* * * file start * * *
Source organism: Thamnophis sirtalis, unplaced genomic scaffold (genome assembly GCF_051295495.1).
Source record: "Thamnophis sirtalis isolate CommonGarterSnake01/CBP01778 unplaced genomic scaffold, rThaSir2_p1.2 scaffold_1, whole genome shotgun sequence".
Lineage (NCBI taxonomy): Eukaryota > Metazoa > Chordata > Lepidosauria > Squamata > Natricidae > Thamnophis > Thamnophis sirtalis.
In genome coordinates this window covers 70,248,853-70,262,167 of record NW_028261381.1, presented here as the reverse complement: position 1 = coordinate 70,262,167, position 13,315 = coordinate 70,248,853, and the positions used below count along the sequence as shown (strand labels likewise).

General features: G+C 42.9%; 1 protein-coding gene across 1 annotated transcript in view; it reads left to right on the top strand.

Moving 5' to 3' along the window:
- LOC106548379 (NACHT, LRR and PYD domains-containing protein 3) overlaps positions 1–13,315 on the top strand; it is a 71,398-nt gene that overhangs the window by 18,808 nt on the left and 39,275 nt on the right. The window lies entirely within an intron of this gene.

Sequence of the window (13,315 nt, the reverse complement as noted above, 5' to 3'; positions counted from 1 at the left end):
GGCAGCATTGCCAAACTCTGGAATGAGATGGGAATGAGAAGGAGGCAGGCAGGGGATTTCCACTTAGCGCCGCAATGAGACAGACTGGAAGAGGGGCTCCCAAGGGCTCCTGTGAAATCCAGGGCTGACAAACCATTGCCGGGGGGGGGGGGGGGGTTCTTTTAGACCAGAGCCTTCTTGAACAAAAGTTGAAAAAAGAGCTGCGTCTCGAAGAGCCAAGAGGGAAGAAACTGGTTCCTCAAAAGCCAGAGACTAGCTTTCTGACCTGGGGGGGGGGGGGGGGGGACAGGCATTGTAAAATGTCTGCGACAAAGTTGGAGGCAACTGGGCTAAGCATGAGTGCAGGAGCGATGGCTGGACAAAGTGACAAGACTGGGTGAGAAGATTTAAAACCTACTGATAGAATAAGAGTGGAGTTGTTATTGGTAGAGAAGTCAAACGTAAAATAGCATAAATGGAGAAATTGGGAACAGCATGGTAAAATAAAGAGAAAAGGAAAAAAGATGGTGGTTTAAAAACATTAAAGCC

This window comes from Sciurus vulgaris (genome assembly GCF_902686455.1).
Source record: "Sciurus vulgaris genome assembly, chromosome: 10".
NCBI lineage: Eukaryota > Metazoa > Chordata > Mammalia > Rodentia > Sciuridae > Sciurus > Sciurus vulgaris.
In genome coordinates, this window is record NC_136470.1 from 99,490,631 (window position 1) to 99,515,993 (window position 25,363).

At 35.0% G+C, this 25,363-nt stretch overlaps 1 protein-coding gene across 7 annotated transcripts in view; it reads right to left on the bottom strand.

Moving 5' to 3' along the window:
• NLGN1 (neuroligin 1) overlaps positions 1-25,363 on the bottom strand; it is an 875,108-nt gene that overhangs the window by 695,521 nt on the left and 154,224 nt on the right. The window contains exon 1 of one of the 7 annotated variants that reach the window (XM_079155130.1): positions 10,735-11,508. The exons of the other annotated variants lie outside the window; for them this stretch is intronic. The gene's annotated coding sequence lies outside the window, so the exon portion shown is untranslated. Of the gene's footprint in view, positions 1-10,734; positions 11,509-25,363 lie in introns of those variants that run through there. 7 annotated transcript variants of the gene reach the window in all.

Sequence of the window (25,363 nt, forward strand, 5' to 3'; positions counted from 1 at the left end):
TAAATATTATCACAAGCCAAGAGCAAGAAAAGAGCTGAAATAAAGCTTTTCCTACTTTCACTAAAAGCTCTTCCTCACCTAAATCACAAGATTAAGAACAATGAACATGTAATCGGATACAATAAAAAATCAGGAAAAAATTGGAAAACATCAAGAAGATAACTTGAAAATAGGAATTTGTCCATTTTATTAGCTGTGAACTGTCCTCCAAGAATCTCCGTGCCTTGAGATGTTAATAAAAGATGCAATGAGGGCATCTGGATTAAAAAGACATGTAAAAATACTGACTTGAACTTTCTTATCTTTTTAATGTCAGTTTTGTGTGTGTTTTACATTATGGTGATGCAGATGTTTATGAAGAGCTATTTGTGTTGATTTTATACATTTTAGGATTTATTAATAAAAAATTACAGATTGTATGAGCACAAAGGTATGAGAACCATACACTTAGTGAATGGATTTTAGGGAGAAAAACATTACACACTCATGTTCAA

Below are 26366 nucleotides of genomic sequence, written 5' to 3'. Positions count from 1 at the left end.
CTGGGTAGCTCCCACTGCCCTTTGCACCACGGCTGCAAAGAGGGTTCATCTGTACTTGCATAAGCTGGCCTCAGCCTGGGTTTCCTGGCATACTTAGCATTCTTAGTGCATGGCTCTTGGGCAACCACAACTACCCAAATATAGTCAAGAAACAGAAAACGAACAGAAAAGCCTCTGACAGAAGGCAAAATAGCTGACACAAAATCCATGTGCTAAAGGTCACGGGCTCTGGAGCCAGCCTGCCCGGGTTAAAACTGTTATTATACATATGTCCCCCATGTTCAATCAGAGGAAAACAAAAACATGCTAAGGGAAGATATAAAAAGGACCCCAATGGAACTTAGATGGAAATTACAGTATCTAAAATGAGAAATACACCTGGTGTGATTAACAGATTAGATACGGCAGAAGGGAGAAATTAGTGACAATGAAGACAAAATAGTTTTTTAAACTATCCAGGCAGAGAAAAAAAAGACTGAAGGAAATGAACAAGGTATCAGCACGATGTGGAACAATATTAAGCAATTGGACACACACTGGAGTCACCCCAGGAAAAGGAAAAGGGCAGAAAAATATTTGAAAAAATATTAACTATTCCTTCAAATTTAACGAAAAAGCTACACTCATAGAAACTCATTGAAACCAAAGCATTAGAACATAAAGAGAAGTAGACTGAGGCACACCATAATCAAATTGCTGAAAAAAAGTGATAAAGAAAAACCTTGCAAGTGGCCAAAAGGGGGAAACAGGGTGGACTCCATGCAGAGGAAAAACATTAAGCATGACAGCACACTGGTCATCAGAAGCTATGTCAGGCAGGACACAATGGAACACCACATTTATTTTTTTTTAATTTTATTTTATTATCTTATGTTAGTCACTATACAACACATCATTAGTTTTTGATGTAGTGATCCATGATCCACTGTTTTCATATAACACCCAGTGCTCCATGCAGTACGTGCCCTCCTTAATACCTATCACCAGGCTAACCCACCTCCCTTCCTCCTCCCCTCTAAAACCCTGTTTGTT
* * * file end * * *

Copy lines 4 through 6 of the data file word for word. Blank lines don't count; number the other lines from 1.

In genome coordinates this window covers 70,248,853-70,262,167 of record NW_028261381.1, presented here as the reverse complement: position 1 = coordinate 70,262,167, position 13,315 = coordinate 70,248,853, and the positions used below count along the sequence as shown (strand labels likewise).

General features: G+C 42.9%; 1 protein-coding gene across 1 annotated transcript in view; it reads left to right on the top strand.

Moving 5' to 3' along the window: